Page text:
César Miguel Rondón in his radio show on “Circuito Éxitos”. Screenshot of the video shared by the radio station. Writer and journalist César Miguel Rondón was prevented from leaving Venezuela, after authorities confiscated his and his family’s passports at Maiquetía’s International Airport Simón Bolívar and declared them invalid. Venezuelan authorities said the passports had been reported as ‘stolen‘ to
Writer and journalist César Miguel Rondón was prevented from leaving Venezuela, after authorities confiscated his and his family’s passports at Maiquetía’s International Airport Simón Bolívar and declared them invalid.
Venezuelan authorities said the passports had been reported as ‘stolen‘ to the government department Administrative Service of Identification, Migration and Foreigners. According to the news site Runrun.es this is not the first time Venezuela’s government has used this strategy “as a way to prohibit leaving the country”.
Days before Rondón was prevented from leaving the country, President Nicolás Maduro threatened Rondón with prison on Twitter for his comments on escrache, a protest tactic recently adopted by Venezuelans in which demonstrators confront and publicly shame government officials and their children living outside Venezuela. The confrontations are often marked with loud banging pots, which is another protest tactic called cacerolazo.
The tweet from Rondón that generated a threat from President Maduro said: “How does it feel to be spat on worldwide? To have no place to hide, plane to fly in, to never be in peace?”
The following video shows Maripili Hernández, a former Venezuelan minister, being escorted by police to safety after she was confronted by protestors at a restaurant in Madrid:
Under Maduro, Venezuela has been struggling with a massive economic crisis, food and medicine shortages, record levels of violent crime and poverty, and relentless power cuts for three years. Maduro’s government has suppressed protests, censored the press and curtailed free expression during this time. Opponents, critics and journalists whose reporting puts the government in a negative light face imprisonment. Some have gone into self-imposed exile. Others have simply gone silent.
Rondón’s Twitter feed was changed to ‘protected mode’, but the tweets that generated the president’s comments were reproduced as screenshots alongside screenshots of his apology tweets, and reframed by government supporters who accused Rondón of being a “fascist” and a hypocrite:
Un recorrido por el TL de César Miguel Rondón o cuando te sacan de la borrachera facha pic.twitter.com/h4ootrGOdj
— Larissa Costas (@Larissacostas) May 17, 2017
Larissa Costas’ tweet: A tour around César Miguel Rondón’s Twitter’s Timeline after he’s over his fascist trip.
Later on national TV, the President said Rondón’s comments were an “incitation to violence and hate”:
Lo que César Miguel Rondón así como Tulio Hernández han promovido a través de sus cuentas de Twitter es para que estuvieran presos […] Ya deberían estar acusados judicialmente, porque están promoviendo una nueva Ruanda [en referencia al genocidio], de persecución, de matanza, de odio… y eso está penado en las leyes de Venezuela.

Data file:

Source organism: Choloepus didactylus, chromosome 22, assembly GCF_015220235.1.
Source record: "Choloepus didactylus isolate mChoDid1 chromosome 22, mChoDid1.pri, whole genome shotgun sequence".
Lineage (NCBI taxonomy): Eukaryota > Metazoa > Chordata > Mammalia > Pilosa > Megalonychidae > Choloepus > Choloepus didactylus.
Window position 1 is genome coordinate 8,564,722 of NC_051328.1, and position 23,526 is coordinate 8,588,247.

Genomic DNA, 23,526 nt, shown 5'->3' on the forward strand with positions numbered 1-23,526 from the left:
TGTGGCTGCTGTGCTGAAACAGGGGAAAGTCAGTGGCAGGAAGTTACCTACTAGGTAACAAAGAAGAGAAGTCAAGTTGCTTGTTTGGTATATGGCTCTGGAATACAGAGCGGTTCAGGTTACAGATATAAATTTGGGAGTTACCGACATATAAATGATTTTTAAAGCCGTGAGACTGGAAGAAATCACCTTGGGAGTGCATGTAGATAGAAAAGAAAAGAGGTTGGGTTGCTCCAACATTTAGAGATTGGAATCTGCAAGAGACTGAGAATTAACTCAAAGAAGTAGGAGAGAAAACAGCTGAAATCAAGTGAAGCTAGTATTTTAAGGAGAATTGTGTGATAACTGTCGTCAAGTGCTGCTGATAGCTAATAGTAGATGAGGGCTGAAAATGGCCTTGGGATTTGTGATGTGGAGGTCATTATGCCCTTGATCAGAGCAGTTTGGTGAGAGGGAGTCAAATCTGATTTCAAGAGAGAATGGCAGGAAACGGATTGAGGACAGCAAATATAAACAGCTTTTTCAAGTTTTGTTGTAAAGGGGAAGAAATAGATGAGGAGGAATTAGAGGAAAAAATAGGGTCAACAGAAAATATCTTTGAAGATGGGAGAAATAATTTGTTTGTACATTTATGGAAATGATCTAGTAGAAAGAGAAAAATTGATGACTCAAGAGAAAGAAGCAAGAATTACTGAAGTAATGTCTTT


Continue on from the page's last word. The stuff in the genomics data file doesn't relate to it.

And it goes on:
What César Miguel Rondón y Tulio Hernández are promoting on Twitter is [reason enough] to take them to jail. They should already be accused by the law. They’re promoting a new Rwanda [in reference to the genocide] of persecution, massacre, hate… And that’s punishable by Venezuelan law.
Rondón responded on Twitter, saying he didn’t mean to promote any words of hate and underlined how throughout his career, his words were never used to promote hate. Online media outlets reported on his response, in which Rondón apologized if his words had been misinterpreted, and maintained that he condemned the public shaming protests. As quoted by Runrun.es:
El periodista le replicó vía Twitter: “Tengo una trayectoria pública de 4 décadas. Jamás he pronunciado una palabra alentando odio o violencia entre venezolanos. Como demócrata he respetado las posiciones de los demás, aunque no las comparta. Con la palabra, jamás con la violencia”.
The journalist responded on Twitter: I have a public, 4 decade-old career. I’ve never uttered one word encouraging hate or violence among Venezuelans. As a democrat, I’ve respected everyone else’s position, even if I don’t share them. With words, never with violence.
Today, while editing this story, the passport of an opposition leader and former presidential hopeful Henrique Capriles Radonski was also suddenly declared “invalid” as he was on his way to speak at the UN about human rights abuses in Venezuela.
— Henrique Capriles R. (@hcapriles) May 18, 2017
I was retained and they invalidated my passport in the airport, which was valid until 2010
Also read our special coverage What Is Happening in Venezuela?